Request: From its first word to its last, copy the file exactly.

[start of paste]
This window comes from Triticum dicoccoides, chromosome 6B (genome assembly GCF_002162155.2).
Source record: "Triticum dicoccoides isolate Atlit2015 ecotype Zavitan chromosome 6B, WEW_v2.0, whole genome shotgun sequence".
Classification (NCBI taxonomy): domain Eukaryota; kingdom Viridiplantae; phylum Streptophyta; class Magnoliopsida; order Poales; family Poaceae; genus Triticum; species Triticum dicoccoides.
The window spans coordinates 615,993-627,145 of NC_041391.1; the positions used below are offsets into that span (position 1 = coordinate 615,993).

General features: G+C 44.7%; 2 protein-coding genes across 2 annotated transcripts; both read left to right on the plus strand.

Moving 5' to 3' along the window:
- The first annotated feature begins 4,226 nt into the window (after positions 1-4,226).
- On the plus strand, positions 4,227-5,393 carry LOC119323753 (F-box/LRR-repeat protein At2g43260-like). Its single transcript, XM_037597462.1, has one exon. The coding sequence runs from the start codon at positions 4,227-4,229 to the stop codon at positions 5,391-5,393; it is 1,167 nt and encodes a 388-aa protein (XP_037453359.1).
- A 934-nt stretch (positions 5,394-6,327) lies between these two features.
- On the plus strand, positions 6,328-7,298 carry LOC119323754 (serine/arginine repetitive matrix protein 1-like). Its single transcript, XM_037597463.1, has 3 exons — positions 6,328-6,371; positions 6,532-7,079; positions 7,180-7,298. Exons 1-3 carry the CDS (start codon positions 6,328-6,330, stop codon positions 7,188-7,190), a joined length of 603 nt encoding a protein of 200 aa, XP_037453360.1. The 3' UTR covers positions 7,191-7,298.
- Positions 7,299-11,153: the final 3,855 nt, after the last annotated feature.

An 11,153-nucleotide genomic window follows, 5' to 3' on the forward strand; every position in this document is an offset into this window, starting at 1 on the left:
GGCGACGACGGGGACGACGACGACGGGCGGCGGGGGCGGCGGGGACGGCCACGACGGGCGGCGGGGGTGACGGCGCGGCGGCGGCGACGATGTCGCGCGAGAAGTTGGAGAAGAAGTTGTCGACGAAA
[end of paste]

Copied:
This window comes from Triticum dicoccoides, chromosome 6B (genome assembly GCF_002162155.2).
Source record: "Triticum dicoccoides isolate Atlit2015 ecotype Zavitan chromosome 6B, WEW_v2.0, whole genome shotgun sequence".
Classification (NCBI taxonomy): domain Eukaryota; kingdom Viridiplantae; phylum Streptophyta; class Magnoliopsida; order Poales; family Poaceae; genus Triticum; species Triticum dicoccoides.
The window spans coordinates 615,993-627,145 of NC_041391.1; the positions used below are offsets into that span (position 1 = coordinate 615,993).

General features: G+C 44.7%; 2 protein-coding genes across 2 annotated transcripts; both read left to right on the plus strand.

Moving 5' to 3' along the window:
- The first annotated feature begins 4,226 nt into the window (after positions 1-4,226).
- On the plus strand, positions 4,227-5,393 carry LOC119323753 (F-box/LRR-repeat protein At2g43260-like). Its single transcript, XM_037597462.1, has one exon. The coding sequence runs from the start codon at positions 4,227-4,229 to the stop codon at positions 5,391-5,393; it is 1,167 nt and encodes a 388-aa protein (XP_037453359.1).
- A 934-nt stretch (positions 5,394-6,327) lies between these two features.
- On the plus strand, positions 6,328-7,298 carry LOC119323754 (serine/arginine repetitive matrix protein 1-like). Its single transcript, XM_037597463.1, has 3 exons — positions 6,328-6,371; positions 6,532-7,079; positions 7,180-7,298. Exons 1-3 carry the CDS (start codon positions 6,328-6,330, stop codon positions 7,188-7,190), a joined length of 603 nt encoding a protein of 200 aa, XP_037453360.1. The 3' UTR covers positions 7,191-7,298.
- Positions 7,299-11,153: the final 3,855 nt, after the last annotated feature.

An 11,153-nucleotide genomic window follows, 5' to 3' on the forward strand; every position in this document is an offset into this window, starting at 1 on the left:
GGCGACGACGGGGACGACGACGACGGGCGGCGGGGGCGGCGGGGACGGCCACGACGGGCGGCGGGGGTGACGGCGCGGCGGCGGCGACGATGTCGCGCGAGAAGTTGGAGAAGAAGTTGTCGACGAAA